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第08巻 (2001) >

Please use this identifier to cite or link to this item: http://hdl.handle.net/10087/2319

Title: 阿片常用者であること,雑誌寄稿者であること : 『阿片常用者の告白』の歴史と文学的環境(I)
Other Titles: Opium-Eating Magazine Writer : History of De Quincey's Confessions of an English Opium-Eater and Literary Culture(I)
Authors: 小林, 徹
Issue Date: 31-Mar-2001
Publisher: 群馬大学社会情報学部
Citation: 群馬大学社会情報学部研究論集. 8, 15-28 (2001)
Abstract: From the start of his writing career, Thomas De Quincey was so dens ly surrounded by literary culture that it was difficult for him to write as he pleased. He had been forced to meet various editorial requirements and be sensitive to readers' response. This biographical fact should be considered when interpreting the Confessions of an English Opium-Eater and its long history, along with some critical appreciation of the generic characteristics of the Confessions as a work of modern autobiography. In 1821 the Confessions was published in London Magazine, and in a few months it circulated again in a book form. Then, in 1856 the work reappeared in one of the volumes of De Quincey's authorized collected writings. This history of the Confessions is also that of the author's revisionary endeavour, through which the revised version emerged quite differently from the original. And that is where the dynamics of these two vectors one originating from literary culture, and the other from the author's concern over his future identity as a writer holds a special significance for the Confessions itself. After working as the editor of a local periodical, The Westmorland Gazette. De Quincey composed the Confessions, and the work could be regarded as a typical article f r his contemporary magazines especially in view of its anonymous publication, and ample quotations from both classical and contemporary literature as well as philosophical knowledge scattered 'throughout it. However, viewed with wider perspective not only upon the literary culture but the work's autobiographical theme, the Confessions has noteworthy characteristics which might bring the author from his strictly conditioned status as a magazine contributor into the more genuine field for writers with abilities to produce original literary works. And it was his extraordinary opium experiences which could make the transition possible. The Confessions of 1821 does hot tell whether it will happen or not, and the question remains to be answered till the time when the history of the work unfolds.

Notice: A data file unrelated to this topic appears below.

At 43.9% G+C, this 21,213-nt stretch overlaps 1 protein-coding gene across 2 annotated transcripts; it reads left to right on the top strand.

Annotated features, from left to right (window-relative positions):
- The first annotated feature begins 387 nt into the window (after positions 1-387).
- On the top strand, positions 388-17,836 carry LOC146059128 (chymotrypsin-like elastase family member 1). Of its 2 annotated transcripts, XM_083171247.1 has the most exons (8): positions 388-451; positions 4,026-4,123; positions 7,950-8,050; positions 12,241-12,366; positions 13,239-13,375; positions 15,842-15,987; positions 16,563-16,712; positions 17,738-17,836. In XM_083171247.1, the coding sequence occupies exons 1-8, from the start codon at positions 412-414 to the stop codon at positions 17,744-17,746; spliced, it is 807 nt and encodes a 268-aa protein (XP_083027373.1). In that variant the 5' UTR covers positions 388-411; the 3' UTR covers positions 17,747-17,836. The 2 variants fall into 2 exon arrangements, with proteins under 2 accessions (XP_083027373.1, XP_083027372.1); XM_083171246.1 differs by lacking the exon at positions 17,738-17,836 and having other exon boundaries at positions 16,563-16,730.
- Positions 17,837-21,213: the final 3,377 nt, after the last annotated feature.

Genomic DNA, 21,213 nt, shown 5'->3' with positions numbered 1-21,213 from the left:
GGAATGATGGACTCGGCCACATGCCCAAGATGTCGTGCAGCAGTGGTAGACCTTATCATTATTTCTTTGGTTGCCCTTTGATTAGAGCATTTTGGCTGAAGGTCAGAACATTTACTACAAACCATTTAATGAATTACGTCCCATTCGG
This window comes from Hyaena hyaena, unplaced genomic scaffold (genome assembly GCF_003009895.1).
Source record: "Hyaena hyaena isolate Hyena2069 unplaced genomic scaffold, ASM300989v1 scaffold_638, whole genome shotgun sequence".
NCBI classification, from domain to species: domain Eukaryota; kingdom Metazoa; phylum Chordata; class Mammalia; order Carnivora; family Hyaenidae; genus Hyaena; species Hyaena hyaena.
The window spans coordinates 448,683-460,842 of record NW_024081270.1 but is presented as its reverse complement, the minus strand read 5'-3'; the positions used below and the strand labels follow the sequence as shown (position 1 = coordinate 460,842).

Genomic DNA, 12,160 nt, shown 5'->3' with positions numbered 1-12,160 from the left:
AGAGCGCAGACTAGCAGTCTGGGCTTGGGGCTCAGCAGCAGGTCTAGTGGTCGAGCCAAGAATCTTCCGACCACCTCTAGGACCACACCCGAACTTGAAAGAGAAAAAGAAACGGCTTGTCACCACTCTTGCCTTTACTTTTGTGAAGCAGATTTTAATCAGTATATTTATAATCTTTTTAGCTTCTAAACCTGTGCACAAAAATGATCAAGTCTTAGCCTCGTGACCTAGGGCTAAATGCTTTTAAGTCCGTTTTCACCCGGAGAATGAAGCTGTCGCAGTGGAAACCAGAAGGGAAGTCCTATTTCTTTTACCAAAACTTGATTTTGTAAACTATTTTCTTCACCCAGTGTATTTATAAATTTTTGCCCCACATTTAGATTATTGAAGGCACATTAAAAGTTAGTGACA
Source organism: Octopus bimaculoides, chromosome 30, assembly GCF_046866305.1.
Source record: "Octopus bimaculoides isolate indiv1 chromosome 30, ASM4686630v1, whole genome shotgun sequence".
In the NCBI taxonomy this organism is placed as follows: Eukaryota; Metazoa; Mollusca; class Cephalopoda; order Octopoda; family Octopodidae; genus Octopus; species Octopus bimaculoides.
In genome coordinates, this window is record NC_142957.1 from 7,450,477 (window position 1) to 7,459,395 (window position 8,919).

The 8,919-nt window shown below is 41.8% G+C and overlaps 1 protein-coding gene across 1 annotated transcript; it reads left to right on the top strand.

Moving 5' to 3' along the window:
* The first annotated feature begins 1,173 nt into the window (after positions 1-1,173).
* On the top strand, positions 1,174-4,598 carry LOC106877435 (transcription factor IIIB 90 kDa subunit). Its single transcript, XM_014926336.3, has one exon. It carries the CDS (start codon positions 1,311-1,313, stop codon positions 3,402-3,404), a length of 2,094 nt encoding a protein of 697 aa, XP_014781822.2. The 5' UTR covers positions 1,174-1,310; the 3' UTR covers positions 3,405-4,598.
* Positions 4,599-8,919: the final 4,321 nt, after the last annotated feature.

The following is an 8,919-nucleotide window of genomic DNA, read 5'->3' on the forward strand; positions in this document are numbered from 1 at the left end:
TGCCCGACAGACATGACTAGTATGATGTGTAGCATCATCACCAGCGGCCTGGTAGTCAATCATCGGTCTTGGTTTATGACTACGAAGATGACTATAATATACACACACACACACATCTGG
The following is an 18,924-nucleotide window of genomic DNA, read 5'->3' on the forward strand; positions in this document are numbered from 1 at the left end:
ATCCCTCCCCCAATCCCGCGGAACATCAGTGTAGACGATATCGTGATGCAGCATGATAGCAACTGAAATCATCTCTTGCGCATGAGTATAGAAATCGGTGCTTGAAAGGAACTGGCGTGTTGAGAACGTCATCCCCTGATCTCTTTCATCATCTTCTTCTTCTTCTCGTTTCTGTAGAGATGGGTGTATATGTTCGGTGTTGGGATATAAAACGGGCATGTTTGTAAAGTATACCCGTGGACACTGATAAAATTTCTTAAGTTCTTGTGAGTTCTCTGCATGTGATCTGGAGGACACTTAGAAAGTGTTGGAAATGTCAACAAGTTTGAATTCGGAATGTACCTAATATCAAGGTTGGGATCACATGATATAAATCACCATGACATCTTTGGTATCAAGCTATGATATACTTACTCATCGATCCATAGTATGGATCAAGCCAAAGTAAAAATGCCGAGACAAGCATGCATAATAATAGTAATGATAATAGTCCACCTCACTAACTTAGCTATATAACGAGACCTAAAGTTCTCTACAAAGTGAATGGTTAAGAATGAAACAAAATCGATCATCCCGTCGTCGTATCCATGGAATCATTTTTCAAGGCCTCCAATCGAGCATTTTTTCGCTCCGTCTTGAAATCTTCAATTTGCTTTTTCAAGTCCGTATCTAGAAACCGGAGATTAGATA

URI: http://hdl.handle.net/10087/2319
ISSN: 1346-8812
Appears in Collections:第08巻 (2001)

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